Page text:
Graphs are sometimes asked to convey data across a long sweep of time (for example, weekly data over several years) or large category sets (for example, all 50 US states). In such situations, avoid create a graph that is either especially tall or wide, because these dimensions require users to scroll to see the entire graph.

The chief disadvantage of scrolling is that at any given moment, part of the data is out of view. This situation may be acceptable if the hidden data is not necessary to convey a larger understanding. For example, in a bar graph that shows population by state, each data point is independent, and users who scroll down to see data about Wyoming may not really need to see data about California on the screen at the same time. Sorting bars by value (height) addresses this issue somewhat. In general, sorting bars by value positions categories with similar values near each other makes it easier for users to identify groups of similar categories.

Note: This process is somewhat difficult using the Application Development Framework (ADF) graph component. You must first programmatically sort by category to achieve sort bars by value.

However, users must be able to grasp the bigger picture formed by an overall pattern. Having part of the pattern hidden can lead to frustration or miscommunication. For example, when studying the performance of a stock, users find it difficult to grasp long-term trends if thousands of daily numbers are plotted on a very wide graph, only part of which can be seen at any one time. In this situation, you should instead use a parameter setting to adjust the graph to different time scales (for example, daily, weekly, monthly, quarterly, yearly, 5-year, and 10-year). Then users can quickly select the time scale that they want, and the graph will successfully convey the trend at that time scale even though the graph itself can remain fairly small. You can apply this binning technique to any quantitative scale, not just time.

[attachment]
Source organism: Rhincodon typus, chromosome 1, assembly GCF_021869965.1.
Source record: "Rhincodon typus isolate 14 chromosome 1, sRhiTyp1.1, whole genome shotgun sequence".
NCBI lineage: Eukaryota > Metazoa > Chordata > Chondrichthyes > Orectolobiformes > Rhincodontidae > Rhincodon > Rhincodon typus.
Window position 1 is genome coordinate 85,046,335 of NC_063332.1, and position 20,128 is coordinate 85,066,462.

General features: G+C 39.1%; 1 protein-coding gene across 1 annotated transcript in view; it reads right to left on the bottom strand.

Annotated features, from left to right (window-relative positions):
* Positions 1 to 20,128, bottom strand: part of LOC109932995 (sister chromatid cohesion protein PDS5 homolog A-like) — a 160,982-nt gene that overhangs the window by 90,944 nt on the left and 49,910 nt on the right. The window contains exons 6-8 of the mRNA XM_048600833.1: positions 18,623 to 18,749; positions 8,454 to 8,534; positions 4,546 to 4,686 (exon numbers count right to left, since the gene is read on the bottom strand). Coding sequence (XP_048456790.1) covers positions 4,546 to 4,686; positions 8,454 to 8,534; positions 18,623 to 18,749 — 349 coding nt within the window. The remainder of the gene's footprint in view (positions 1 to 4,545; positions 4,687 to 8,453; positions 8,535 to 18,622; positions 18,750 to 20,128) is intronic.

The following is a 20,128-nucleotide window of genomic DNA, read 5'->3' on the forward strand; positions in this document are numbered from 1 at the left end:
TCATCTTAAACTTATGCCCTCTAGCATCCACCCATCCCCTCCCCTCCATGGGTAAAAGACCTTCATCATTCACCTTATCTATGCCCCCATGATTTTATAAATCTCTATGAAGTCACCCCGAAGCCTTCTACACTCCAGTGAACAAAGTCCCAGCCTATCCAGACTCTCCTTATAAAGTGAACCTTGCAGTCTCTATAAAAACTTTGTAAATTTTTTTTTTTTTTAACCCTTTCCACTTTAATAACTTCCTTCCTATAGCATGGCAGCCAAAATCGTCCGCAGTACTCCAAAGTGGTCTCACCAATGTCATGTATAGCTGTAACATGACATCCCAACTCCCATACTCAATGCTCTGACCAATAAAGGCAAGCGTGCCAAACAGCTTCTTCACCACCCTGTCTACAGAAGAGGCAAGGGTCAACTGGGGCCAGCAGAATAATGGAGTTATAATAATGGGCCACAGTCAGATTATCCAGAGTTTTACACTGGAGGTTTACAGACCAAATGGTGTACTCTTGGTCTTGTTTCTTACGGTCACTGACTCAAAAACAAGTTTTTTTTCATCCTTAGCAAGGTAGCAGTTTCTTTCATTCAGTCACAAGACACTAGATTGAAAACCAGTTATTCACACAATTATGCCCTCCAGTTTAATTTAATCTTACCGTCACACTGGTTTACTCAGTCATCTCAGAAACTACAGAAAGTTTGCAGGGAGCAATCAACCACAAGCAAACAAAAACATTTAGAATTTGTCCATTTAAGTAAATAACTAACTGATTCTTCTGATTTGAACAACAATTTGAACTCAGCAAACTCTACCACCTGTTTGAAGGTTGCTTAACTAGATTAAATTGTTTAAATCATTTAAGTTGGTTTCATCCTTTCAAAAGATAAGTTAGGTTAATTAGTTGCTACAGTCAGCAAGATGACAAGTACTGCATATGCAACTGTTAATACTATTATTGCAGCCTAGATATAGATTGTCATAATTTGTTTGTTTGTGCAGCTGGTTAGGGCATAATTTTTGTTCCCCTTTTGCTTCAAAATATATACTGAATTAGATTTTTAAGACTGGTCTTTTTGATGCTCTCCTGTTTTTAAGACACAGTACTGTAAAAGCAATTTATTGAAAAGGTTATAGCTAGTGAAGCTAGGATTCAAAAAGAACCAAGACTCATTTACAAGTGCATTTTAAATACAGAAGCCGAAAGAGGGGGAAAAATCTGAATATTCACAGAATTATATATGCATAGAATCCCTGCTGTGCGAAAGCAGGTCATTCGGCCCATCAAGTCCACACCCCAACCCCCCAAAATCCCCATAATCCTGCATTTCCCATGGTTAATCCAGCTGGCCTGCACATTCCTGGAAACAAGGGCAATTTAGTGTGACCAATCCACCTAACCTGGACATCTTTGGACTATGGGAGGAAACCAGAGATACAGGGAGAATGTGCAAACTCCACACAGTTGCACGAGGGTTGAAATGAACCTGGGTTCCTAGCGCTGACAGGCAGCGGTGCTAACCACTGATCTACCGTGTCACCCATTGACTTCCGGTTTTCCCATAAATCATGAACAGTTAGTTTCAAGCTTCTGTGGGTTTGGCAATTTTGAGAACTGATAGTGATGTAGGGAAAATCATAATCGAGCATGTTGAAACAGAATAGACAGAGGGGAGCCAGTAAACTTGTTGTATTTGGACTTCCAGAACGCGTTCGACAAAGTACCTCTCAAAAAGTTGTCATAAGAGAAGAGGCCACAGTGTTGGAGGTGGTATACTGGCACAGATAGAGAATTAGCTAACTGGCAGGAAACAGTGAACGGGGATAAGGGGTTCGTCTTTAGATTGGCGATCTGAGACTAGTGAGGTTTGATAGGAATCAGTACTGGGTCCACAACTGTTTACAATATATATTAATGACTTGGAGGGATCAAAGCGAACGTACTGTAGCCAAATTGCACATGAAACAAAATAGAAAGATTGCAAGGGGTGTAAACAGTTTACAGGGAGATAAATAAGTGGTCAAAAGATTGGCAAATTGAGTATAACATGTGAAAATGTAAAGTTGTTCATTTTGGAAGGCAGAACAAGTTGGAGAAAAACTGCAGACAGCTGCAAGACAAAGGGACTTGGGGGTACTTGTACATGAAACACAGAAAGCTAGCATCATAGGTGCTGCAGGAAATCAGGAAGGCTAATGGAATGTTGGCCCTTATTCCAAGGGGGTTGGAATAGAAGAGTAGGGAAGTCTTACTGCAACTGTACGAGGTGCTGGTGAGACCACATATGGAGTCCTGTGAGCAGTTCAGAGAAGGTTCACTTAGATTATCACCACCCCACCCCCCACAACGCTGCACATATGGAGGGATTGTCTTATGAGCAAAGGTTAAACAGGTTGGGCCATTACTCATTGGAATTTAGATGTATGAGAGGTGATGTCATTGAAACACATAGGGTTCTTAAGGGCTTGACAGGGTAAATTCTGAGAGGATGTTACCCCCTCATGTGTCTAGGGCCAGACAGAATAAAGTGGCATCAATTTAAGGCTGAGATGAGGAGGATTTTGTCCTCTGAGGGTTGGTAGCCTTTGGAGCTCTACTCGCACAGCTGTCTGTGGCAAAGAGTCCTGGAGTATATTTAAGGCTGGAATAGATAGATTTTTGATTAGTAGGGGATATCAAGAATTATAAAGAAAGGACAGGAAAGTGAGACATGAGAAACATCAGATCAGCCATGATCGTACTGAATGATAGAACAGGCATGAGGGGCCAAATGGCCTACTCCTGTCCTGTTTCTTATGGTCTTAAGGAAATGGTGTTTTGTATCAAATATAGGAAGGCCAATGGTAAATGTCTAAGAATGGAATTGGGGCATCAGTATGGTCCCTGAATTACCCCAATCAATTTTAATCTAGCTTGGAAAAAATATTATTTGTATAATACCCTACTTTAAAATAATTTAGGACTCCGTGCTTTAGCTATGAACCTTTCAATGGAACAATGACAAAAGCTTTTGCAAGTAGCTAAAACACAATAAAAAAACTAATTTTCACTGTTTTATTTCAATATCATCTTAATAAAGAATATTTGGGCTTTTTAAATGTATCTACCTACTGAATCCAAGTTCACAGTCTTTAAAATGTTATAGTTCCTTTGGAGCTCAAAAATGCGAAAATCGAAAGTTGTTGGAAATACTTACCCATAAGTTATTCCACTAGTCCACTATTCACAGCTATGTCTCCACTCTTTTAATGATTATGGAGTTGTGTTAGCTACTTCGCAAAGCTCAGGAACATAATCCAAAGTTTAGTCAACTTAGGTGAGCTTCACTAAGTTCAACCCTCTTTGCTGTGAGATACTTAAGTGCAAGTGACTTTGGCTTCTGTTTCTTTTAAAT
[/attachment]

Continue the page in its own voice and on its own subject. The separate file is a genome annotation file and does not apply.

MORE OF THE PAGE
If you do need to create a graph with many datapoints, you can make graphs either tall or wide, but in general, vertical scrolling is less disruptive on a web page than horizontal scrolling, and horizontal labels are easier to read than rotated or vertical labels, so use tall graphs when listing category values (for example, the 50 states). Embedding meter gauges in tables (stamping) provides a similar effect and can be quite usable.

By convention, though, you should always represent time along the x-axis, so time-based graphs with many data points are often wide. Extremely wide graphs disrupt the layout of an Oracle Fusion Applications page, so you should not set the width of a graph to more than 700 pixels. Remember that you can use both horizontal and vertical scrolling within the graph component itself. This technique enables users to scroll across data even as the graph itself remains fixed at a size that fits within the Oracle Fusion Applications page. You can use horizontal scrolling for wide line or vertical bar graphs or use vertical scrolling for tall horizontal bar graphs, but you should not by default use both horizontal and vertical scrolling at the same time.

Figure 4. Horizontal scrolling within a graph

When sizing the graph itself, select a width that minimizes the amount of scrolling required while making the individual datapoints and labels easily discernible. You may need to experiment to find the right balance.

Elements and Styles
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The title should clearly indicate the metric that appears, including the metric constraints (such as a specific region or time period). A vague or incomplete title makes the meaning of the analytic unclear or causes users to misinterpret the data being presented.